## ICPC ECNA 2005 H - Two Ends

View as PDF

Points: 10
Time limit: 1.0s
Memory limit: 256M

Problem type
Allowed languages
Ada, Assembly, Awk, Brain****, C, C#, C++, COBOL, CommonLisp, D, Dart, F#, Forth, Fortran, Go, Groovy, Haskell, Intercal, Java, JS, Kotlin, Lisp, Lua, Nim, ObjC, OCaml, Octave, Pascal, Perl, PHP, Pike, Prolog, Python, Racket, Ruby, Rust, Scala, Scheme, Sed, Swift, TCL, Text, Turing, VB, Zig
##### ICPC East Central NA Regional Contest 2005, Problem H

In the two-player game "Two Ends", an even number of cards is laid out in a row. On each card, face up, is written a positive integer. Players take turns removing a card from either end of the row and placing the card in their pile. The player whose cards add up to the highest number wins the game. Now one strategy is to simply pick the card at the end that is the largest — we'll call this the greedy strategy. However, this is not always optimal, as the following example shows: (The first player would win if she would first pick the 3 instead of the 4.)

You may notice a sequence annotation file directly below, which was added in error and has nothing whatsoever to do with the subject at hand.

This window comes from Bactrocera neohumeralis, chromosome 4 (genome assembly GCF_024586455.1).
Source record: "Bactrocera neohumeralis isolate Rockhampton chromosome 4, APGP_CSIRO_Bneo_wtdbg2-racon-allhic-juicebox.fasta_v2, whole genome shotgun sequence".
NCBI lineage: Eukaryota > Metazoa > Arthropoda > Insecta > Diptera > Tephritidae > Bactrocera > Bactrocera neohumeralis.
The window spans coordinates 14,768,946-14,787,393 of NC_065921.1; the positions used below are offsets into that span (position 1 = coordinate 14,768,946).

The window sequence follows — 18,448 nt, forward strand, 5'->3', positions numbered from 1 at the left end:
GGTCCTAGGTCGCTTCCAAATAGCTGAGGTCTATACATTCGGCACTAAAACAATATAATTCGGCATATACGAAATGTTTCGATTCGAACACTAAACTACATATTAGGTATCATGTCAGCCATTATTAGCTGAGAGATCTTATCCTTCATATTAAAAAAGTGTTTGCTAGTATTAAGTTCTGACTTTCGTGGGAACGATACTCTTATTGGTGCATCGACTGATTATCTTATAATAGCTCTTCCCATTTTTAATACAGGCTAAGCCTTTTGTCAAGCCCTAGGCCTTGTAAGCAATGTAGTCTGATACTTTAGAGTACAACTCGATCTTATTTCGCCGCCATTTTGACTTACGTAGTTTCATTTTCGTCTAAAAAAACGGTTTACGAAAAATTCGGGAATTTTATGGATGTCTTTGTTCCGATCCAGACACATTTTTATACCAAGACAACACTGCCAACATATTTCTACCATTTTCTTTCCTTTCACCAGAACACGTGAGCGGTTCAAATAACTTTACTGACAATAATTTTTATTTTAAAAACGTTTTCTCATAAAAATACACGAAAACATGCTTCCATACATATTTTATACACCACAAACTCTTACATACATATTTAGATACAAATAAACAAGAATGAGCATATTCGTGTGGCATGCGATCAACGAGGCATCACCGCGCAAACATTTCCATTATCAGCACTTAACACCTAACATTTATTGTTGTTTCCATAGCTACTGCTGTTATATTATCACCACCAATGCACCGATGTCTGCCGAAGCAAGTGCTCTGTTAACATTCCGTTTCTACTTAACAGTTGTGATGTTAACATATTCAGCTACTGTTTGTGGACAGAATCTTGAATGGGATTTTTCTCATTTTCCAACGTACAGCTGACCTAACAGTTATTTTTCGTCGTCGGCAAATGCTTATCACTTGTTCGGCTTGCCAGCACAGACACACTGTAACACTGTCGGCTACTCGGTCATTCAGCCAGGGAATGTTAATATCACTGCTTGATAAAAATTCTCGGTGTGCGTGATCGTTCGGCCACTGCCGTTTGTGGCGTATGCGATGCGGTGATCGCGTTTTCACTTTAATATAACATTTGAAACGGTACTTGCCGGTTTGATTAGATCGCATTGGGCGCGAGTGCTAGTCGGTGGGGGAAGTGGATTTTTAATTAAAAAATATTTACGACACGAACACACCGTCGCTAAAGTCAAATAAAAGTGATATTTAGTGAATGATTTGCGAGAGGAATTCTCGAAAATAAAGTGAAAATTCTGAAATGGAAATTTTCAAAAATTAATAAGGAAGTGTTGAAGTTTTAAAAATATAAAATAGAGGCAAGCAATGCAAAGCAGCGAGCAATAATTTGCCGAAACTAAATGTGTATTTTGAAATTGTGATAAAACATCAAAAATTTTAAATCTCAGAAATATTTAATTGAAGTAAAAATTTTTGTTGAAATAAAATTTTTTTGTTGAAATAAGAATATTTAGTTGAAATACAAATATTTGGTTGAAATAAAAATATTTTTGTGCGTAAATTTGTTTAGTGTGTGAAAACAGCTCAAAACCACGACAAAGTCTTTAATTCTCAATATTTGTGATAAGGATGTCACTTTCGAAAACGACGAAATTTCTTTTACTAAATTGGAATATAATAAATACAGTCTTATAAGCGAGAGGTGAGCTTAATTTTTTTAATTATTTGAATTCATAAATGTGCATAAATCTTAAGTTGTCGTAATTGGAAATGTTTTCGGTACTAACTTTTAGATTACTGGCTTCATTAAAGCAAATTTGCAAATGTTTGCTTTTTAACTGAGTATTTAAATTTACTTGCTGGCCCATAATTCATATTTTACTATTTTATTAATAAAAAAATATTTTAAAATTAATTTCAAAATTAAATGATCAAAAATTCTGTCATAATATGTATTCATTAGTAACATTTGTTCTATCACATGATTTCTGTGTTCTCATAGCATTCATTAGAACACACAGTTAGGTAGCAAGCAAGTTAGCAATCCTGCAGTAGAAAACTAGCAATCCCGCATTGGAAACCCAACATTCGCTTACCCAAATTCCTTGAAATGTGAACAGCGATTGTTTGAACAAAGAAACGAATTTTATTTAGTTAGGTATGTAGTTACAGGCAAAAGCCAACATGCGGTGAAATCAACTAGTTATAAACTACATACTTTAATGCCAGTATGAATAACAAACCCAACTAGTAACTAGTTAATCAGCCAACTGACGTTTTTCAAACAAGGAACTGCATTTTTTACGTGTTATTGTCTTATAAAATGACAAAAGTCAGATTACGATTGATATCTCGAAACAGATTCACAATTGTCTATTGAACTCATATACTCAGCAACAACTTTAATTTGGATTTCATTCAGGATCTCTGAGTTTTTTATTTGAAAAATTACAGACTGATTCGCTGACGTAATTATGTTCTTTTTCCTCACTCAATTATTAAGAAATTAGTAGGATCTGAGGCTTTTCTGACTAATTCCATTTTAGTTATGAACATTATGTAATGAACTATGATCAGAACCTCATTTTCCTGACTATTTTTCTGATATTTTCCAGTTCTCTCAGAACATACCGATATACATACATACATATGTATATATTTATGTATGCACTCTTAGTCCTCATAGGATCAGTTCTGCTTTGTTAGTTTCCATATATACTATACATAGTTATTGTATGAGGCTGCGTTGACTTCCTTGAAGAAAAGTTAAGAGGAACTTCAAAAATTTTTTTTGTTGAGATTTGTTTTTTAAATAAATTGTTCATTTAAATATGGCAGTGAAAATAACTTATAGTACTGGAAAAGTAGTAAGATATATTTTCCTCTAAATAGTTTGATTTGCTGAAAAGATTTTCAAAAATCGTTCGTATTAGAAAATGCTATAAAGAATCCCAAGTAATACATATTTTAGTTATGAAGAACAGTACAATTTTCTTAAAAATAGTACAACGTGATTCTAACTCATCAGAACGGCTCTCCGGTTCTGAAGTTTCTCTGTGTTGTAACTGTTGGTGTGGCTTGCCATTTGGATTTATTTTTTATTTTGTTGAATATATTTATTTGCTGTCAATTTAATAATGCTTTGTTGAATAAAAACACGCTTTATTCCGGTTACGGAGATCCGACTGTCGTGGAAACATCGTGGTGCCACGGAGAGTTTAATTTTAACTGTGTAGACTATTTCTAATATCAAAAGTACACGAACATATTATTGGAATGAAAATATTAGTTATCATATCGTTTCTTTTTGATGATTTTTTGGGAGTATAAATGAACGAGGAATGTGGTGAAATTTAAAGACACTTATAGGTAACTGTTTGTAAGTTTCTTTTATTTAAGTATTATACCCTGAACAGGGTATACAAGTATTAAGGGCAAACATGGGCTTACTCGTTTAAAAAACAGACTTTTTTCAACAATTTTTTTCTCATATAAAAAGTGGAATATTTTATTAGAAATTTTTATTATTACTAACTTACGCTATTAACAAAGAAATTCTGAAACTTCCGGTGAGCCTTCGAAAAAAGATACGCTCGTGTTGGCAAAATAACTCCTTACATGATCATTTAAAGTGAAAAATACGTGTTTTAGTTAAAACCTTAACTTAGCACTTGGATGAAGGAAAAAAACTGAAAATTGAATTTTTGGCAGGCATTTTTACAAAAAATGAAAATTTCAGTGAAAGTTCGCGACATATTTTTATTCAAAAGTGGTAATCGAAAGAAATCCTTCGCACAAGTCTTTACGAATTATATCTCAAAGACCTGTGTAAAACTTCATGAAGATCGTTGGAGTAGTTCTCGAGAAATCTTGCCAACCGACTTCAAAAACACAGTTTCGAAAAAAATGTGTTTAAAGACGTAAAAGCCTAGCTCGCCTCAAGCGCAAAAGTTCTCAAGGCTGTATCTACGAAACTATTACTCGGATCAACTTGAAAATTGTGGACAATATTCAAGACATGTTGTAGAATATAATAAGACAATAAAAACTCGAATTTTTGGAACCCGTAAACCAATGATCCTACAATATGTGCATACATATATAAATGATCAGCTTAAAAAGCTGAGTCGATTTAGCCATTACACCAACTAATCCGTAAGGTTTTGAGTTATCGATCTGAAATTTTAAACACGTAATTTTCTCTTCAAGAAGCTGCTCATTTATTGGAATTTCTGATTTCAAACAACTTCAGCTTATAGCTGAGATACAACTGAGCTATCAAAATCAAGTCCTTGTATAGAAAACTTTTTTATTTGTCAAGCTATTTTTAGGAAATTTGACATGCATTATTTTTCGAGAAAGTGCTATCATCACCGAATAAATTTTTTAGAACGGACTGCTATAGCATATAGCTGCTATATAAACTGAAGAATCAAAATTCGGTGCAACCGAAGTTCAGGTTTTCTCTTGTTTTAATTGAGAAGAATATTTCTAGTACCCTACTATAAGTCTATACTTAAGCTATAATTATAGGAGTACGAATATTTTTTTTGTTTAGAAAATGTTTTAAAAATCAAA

You are to determine exactly how bad the greedy strategy is for different games when the second player uses it but the first player is free to use any strategy she wishes.

#### Input Specification

There will be multiple test cases. Each test case will be contained on one line. Each line will start with an even integer followed by positive integers. A value of indicates end of input. You may assume that is no more than . Furthermore, you may assume that the sum of the numbers in the list does not exceed .

#### Output Specification

For each test case you should print one line of output of the form:

In game m, the greedy strategy might lose by as many as p points.

where is the number of the game (starting at game 1) and is the maximum possible difference between the first player's score and second player's score when the second player uses the greedy strategy. When employing the greedy strategy, always take the larger end. If there is a tie, remove the left end.

#### Sample Input

4 3 2 10 4
8 1 2 3 4 5 6 7 8
8 2 2 1 5 3 8 7 3
0

#### Sample Output

In game 1, the greedy strategy might lose by as many as 7 points.
In game 2, the greedy strategy might lose by as many as 4 points.
In game 3, the greedy strategy might lose by as many as 5 points.

• commented on March 25, 2017, 3:36 p.m.

"If there is a tie, remove the left end."

Spent forever trying to debug this, just had to actually read the problem.